Wall Street stocks partially recovered from the steep drops in the previous session, when fears of prolonged inflation and possible central bank rate hikes resulted in the worst day for US stock markets since May .
The blue-chip S&P 500 stock index gained 0.6% at the start of trading in New York after losing 2% on Tuesday. The tech-focused Nasdaq Composite rose 0.7% after falling 2.8% the day before.
The yield on the 10-year US Treasury bill, which moves inversely to its price, fell 0.03 percentage points on Wednesday to 1.506 percent. This key return on debt, which influences borrowing costs around the world and tracks interest rate and inflation expectations, has fallen by about 1.3% over the past week.
The Stoxx Europe 600 index rose 0.6% after losing 2.2% on Tuesday, although analysts warned that stock markets are likely to remain volatile.
“Even if you’re not that optimistic about the long term, it’s generally beneficial to buy the lows in times of panic,” said Trevor Greetham, head of multi-asset at Royal London. “But we could still be in a period of several weeks of heightened volatility.”
Last week, policymakers at the U.S. Federal Reserve and the Bank of England signaled that their first post-pandemic rate hikes could come sooner than markets expected.
These concerns have been exacerbated by the sharp increases in the prices of oil and natural gas. Brent crude oil hit $ 80 a barrel for the first time in nearly three years on Tuesday, before falling back to $ 78.46 on Wednesday.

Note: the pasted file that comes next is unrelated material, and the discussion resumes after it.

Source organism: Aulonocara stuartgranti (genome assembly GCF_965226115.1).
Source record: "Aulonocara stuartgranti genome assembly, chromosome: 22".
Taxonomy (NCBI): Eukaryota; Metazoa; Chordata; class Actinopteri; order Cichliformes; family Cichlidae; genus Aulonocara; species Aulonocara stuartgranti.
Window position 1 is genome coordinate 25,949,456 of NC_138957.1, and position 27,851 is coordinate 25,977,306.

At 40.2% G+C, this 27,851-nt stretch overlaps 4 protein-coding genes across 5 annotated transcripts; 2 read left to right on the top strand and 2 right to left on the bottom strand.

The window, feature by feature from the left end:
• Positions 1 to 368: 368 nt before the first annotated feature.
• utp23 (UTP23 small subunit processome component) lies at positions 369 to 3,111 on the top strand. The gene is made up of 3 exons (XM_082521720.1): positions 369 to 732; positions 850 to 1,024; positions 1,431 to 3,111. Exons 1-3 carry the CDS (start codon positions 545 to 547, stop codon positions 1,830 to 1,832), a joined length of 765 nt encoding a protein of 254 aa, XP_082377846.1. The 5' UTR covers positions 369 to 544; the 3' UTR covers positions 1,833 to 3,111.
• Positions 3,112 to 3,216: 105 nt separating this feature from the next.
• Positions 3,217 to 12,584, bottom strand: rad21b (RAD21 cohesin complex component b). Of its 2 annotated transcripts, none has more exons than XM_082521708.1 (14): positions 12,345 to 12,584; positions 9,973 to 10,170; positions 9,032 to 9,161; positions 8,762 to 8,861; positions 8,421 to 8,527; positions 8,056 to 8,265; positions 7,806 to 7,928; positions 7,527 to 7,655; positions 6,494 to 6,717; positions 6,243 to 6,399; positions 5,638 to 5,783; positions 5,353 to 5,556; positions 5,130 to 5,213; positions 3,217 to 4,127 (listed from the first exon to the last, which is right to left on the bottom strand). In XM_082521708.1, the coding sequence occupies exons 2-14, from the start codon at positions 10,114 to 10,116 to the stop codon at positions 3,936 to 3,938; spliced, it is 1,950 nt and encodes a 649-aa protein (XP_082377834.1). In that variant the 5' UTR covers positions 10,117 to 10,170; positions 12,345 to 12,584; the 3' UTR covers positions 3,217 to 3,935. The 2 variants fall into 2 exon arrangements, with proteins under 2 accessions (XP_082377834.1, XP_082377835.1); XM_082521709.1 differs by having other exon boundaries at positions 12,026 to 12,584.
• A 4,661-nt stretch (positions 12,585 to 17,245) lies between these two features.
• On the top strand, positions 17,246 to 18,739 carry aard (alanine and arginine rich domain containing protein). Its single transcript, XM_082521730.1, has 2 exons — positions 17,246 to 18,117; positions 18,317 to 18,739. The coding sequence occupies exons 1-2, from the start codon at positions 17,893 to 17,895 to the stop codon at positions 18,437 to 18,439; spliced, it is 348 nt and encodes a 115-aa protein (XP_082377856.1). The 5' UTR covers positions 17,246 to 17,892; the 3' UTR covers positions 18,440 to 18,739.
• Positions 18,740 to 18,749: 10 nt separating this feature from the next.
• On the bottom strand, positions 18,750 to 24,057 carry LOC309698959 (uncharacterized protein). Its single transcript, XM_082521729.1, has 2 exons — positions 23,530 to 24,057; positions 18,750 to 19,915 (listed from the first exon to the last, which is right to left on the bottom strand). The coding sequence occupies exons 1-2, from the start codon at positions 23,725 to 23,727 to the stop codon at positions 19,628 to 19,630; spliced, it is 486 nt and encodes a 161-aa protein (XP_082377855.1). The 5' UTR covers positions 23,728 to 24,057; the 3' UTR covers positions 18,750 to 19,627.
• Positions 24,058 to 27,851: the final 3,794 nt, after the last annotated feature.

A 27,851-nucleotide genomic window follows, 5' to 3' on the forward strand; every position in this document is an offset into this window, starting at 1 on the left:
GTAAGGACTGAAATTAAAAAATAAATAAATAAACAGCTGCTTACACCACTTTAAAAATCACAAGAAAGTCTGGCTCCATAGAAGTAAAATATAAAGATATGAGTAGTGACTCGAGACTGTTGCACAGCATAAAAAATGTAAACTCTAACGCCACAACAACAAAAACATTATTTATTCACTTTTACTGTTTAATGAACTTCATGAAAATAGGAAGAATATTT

The Bank of England has warned that inflation could exceed 4% next year, raising expectations of a UK rate hike that pushed the 10-year gilt yield above 1% on Tuesday for the first time times since March 2020.
On Wednesday, the pound fell 0.7% against the dollar to $ 1.344, marking its lowest point of the year so far after a fuel crisis in the UK heightened fears of ‘an economic slowdown.
The pound’s “disconnect with pricing” raised concerns that the pound “is getting really unpredictable,” said Jordan Rochester, currency strategist at Nomura.
“We are going through stagflation, which is the worst part of the economic cycle for stocks,” said Greetham of Royal London.
“Stock markets are worried about the future of corporate earnings and central banks are worried about the future of interest rates.”
Economists expect the US economy to grow at an annualized rate of 4.7% in the third quarter of this year, down from the previous three months. Headline inflation in the United States has exceeded 5 percent for three consecutive months.
Central banks responded to the spread of the coronavirus in March 2020 by cutting interest rates to record highs and increasing government bond purchases, lowering yields and pushing the FTSE All-World Index to global equities at an all-time high in early September.
But on Tuesday, Fed Chairman Jay Powell told Congress that inflationary pressures in the United States could be “more lasting than expected.”
“We are now getting closer and closer to the end of a very accommodative monetary policy,” said Bastien Drut, chief macro strategist at CPR Asset Management.
With soaring oil and gas prices and the risk of contagion from a potential collapse of debt-laden Chinese homebuilder Evergrande, he said, “The outlook is less optimistic than it was a few years ago. month “.